Barr Testifies at Senate Confirmation Hearing

President Trump has nominated William Barr to be the next Attorney General. Photo by Bill Clark/CQ Roll Call.

NASHVILLE, TN – William Barr testified before the Senate Judiciary Committee in Washington Tuesday. Barr is President Trump’s pick to replace Attorney General Jeff Sessions who resigned in November. Trump wanted Sessions gone because he failed to protect the President from Special Counsel Robert Mueller who is investigating Trump’s 2016 political campaign.

Senator Diane Feinstein (D-CA) asked Barr if he would stop an investigation like the Mueller probe if Trump asked him to. Barr said he wouldn’t. He also said he wouldn’t stop federal attorneys from pursuing cases against Trump in New York and Virginia.

On the other hand, Barr told Sen. Mazie Hirono (D-HI) that when Special Counsel Robert Mueller finishes his investigation, the report will be submitted to the Attorney General and he would decide what findings would be released to Congress and the public.

“So we’re not going to see Bob Muller’s report. We are going to see your report about his report,” said Hirono.

Barr answered that the Special Counsel reports to him and the AG decides what information is released. Barr was confident and unflappable during the hearing. When Democratic Senators challenged him he either dodged or deflected their questions and twice said he didn’t really need the job of Attorney General and wasn’t going to make promises to them in order to get it.

The Democrats were visibly unhappy with Barr’s manner. Republicans control the U.S. Senate and Barr’s appointment is pretty much guaranteed. The full Senate will vote on his confirmation sometime next month.

Democrats couldn’t really pin him down and Barr got the better of them in several exchanges. Barr has more gravitas than the goofy-looking Sessions and is much more the lawyer, but their opinions are the same.

Except for recusing himself from the Mueller probe, Trump loved Sessions. He re-started the War on Drugs, refused to defend the Affordable Care Act, attacked voting rights, and pushed local police departments to raid immigrant neighborhoods and send thousands to detention camps in Texas, splitting families apart and causing an actual humanitarian crisis on the border.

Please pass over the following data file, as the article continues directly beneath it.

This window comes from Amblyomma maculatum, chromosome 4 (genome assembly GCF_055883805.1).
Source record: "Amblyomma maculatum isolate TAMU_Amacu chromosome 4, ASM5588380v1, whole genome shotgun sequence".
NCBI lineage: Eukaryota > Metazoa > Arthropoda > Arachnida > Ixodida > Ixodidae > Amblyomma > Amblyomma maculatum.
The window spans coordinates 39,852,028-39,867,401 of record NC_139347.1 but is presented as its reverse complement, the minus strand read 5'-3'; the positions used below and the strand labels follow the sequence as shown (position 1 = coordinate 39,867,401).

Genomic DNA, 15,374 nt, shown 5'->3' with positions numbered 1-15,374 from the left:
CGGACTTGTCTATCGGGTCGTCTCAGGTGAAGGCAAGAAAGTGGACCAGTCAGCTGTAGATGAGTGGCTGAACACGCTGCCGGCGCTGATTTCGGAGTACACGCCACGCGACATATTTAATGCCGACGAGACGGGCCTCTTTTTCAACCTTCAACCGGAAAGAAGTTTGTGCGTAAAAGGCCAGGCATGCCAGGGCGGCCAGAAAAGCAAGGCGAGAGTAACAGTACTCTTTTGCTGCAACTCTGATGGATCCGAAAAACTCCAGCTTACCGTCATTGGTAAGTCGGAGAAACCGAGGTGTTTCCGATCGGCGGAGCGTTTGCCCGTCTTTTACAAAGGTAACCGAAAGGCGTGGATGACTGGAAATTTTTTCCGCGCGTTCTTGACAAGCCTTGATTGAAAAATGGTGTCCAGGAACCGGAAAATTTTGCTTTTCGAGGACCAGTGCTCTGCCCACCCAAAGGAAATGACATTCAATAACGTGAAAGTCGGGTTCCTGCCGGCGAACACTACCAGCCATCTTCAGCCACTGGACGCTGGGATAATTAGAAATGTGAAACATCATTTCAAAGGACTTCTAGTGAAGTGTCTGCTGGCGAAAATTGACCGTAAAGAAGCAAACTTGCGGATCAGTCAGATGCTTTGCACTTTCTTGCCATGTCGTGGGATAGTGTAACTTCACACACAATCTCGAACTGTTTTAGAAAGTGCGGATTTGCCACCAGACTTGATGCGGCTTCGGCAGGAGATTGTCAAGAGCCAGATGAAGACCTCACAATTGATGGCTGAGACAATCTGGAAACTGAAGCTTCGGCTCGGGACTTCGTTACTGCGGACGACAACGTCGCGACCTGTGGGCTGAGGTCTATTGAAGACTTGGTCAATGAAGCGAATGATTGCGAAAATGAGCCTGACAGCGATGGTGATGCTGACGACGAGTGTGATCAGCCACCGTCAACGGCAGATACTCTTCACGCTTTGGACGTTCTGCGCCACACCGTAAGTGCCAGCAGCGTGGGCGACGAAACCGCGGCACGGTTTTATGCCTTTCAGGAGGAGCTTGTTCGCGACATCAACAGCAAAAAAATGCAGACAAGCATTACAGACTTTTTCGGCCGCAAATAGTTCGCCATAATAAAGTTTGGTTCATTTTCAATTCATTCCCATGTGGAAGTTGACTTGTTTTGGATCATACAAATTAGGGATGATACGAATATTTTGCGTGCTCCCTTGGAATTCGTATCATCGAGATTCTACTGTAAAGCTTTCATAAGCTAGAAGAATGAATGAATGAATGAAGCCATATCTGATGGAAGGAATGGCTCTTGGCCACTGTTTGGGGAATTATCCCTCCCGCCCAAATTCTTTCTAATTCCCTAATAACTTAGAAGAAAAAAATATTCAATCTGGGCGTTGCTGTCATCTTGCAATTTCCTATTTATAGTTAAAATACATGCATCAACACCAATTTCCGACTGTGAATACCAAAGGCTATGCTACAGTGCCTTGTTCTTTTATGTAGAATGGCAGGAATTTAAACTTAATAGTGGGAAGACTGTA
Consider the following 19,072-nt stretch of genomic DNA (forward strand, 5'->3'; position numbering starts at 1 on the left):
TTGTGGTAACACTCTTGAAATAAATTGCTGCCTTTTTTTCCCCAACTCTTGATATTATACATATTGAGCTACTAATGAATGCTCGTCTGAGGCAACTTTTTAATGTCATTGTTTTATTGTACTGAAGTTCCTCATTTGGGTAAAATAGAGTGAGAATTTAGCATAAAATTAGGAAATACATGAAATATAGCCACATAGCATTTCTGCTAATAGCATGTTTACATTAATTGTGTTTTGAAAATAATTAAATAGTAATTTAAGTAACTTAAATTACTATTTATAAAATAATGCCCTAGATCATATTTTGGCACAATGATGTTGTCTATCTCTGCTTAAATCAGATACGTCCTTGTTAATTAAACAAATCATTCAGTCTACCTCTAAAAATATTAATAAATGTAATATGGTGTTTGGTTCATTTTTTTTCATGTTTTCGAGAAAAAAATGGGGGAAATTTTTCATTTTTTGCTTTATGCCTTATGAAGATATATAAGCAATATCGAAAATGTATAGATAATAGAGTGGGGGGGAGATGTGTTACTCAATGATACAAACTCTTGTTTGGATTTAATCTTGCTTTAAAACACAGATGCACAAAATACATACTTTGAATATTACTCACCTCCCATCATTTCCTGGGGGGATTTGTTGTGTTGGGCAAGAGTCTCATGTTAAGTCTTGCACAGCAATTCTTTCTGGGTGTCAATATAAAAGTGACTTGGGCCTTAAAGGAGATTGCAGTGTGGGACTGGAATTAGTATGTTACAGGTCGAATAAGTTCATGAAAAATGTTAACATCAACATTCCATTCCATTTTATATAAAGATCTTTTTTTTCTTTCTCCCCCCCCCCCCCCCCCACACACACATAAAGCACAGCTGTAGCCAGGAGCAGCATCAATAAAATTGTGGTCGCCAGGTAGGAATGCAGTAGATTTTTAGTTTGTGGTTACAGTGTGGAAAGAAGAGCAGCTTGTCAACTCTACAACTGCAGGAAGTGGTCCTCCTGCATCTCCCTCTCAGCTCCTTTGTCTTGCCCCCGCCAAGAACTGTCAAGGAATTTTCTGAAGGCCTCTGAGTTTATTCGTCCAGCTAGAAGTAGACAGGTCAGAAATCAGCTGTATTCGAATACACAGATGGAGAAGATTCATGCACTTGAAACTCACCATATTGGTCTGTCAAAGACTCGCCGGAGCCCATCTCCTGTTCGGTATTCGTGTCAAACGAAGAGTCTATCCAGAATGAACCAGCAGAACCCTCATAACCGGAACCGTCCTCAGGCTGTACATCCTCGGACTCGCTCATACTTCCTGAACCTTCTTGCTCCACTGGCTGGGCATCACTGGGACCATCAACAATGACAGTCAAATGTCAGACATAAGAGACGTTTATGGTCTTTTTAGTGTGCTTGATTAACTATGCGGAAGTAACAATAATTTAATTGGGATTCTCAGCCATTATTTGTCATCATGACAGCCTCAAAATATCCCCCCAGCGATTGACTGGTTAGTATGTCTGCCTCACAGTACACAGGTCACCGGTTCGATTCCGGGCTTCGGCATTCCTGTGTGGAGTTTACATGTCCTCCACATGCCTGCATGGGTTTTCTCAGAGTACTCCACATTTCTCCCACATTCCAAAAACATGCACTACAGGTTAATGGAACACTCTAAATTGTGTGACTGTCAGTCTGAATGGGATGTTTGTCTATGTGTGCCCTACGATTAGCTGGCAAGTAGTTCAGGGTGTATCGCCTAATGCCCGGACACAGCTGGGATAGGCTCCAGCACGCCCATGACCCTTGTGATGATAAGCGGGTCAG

Barr supports all of those policies, and like Brett Kavanaugh, he believes in unrestrained Presidential powers. He supported Trump’s travel ban on Muslims. “I see no plausible grounds for disputing the order’s lawfulness. It falls squarely within both the president’s constitutional authority and his explicit statutory immigration powers,” Barr wrote in the Washington Post last year.

Barr believes in mandatory minimum sentencing. ”He does not believe in abortion rights, even in the case of rape, and has actively opposed providing equal rights to the LGBTQ+ community for decades,” wrote William Rivers Pitt in a recent Truthout essay.

“The confirmation of the next chief law enforcement officer is one of the most important issues the senate will consider and the senate has got to get it right,” said Kristine Lucius, executive vice president for policy, The Leadership Conference on Civil and Human Rights.

“After the nightmare we had with Jeff Sessions, we didn’t think we could go much lower, but William Barr gives Sessions a run for his money,” said Michael Collins in a conference call. He is director of national affairs at the Drug Policy Alliance.

Barr was Attorney General in the George H.W. Bush administration in the early 1990s when the War on Drugs sentenced low-level offenders to long prison terms. Since then, mass incarceration of drug-users, disproportionately people of color, has exploded prison populations.

The U.S. has the highest per capita inmate population and more people in prison than any other country. Barr was one of the architects and the first field Marshall of mass incarceration in the U.S. About half the inmates in Tennessee’s prisons are doing time for non-violent offenses like drugs.

Barr is against prison reform, a position he has steadfastly held since 1992 when he wrote “The Case for More Incarceration”, a 22-page blueprint for building more prisons and filling them up.

Even mainstream Republicans now consider the War on Drugs a colossal failure and Congress finally passed a prison reform bill, the First Step Act, in December 2018. Barr opposed it.

Barr’s record on civil rights has advocates worried he will be just as bad as Sessions and maybe worse. Janai Nelson, associate director-counsel of NAACP Legal Defense and Educational Fund, said that under Sessions the DOJ has been hostile to communities of color and suppressed voting rights. She thinks Barr is cut from the same cloth.

“We need an Attorney General who has the will to act independently of a president under investigation and the will to reverse the assault on civil rights set in motion by his predecessor, and has the will to aggressively protect and defend the civil rights of all Americans,” Nelson said.

“We have serious doubts that William Barr has that will,” she added.

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